The agencies have been working for years to achieve full accessibility of the transit system for all riders, including those with physical disabilities. Investment in this category might include station and facility reconstructions to fully meet accessibility needs, replacement of aged elevators, new and upgraded signage and wayfinding systems, improvements for accessing bus stops and stations, or technology innovations to provide improved access to people with disabilities.
According to RTA analysis, 55 projects in the capital program meet this core requirement, totaling $1 billion of the capital program
Some types of investments improve access to transit and access to opportunities across the large and diverse RTA region. This might include providing improvements to serve residents of low income and disinvested neighborhoods with reconstructed facilities or enabling new services to increase access to jobs and opportunities.
According to RTA analysis, 41 projects in the capital program meet this core requirement, totaling $1.56 billion of the capital program.
Meet regulatory requirements
Meeting regulatory requirements that make the Northeastern Illinois transit system safer and more accessible is an ongoing programming need. Investment in this category might include new systems such as Metra’s required $400 million investment in Positive Train Control (PTC), new vehicle standards to meet crash or emission requirements, or technology to support security or reporting requirements.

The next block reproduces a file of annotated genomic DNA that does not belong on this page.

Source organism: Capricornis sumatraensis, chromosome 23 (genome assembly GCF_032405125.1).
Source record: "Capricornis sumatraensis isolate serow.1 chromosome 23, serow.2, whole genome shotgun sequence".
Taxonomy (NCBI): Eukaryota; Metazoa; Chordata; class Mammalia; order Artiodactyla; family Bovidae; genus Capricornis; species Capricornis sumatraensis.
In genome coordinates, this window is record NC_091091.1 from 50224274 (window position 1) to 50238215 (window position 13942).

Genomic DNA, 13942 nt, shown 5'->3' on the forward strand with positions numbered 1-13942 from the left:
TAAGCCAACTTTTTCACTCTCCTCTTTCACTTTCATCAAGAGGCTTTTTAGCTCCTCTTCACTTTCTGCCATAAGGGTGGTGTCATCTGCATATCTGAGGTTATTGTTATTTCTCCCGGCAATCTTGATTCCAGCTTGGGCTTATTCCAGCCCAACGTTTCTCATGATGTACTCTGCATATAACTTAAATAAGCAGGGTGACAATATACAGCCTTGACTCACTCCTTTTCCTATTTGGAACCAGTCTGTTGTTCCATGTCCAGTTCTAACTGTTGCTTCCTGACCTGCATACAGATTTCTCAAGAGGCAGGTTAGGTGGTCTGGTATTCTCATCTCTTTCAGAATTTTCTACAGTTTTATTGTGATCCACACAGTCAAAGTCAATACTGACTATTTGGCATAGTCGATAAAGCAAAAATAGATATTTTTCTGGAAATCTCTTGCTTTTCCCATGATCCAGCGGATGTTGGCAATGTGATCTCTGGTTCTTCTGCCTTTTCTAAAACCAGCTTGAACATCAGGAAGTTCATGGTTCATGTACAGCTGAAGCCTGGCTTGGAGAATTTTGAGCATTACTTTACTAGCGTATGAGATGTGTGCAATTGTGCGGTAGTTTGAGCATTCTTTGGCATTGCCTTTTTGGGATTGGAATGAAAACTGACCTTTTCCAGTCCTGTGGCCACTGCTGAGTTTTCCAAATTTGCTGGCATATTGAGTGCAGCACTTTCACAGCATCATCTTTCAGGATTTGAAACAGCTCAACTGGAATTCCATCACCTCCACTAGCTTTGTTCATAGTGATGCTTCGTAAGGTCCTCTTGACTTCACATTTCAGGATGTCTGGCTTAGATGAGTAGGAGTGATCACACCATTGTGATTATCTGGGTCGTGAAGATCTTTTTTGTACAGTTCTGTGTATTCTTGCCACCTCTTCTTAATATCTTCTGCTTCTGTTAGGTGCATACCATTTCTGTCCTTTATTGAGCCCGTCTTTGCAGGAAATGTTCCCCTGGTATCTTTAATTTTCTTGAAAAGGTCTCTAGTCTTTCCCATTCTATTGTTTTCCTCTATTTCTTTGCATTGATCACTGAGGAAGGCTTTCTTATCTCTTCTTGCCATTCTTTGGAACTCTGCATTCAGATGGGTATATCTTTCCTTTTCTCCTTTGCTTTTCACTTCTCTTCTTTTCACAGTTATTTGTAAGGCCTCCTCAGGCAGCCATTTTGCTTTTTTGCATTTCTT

According to RTA analysis, 98 projects in the capital program meet this core requirement, totaling $1.65 billion of the capital program.
The need for more funding
A large gap remains between the amount of available funding and what is needed. As the analysis shows, the Service Boards are spending the most money on projects to maintain the system and meet regulatory requirements. Although progress is being made toward accessibility and equity, fully achieving these goals would depend on fully funding them as primary requirements of the regional transit system.
Understanding how available funds are being used to address strategic goals and core requirements reinforces that, with additional capital funding, the region could move from just maintaining the system to improving transit services and competing better with new travel options.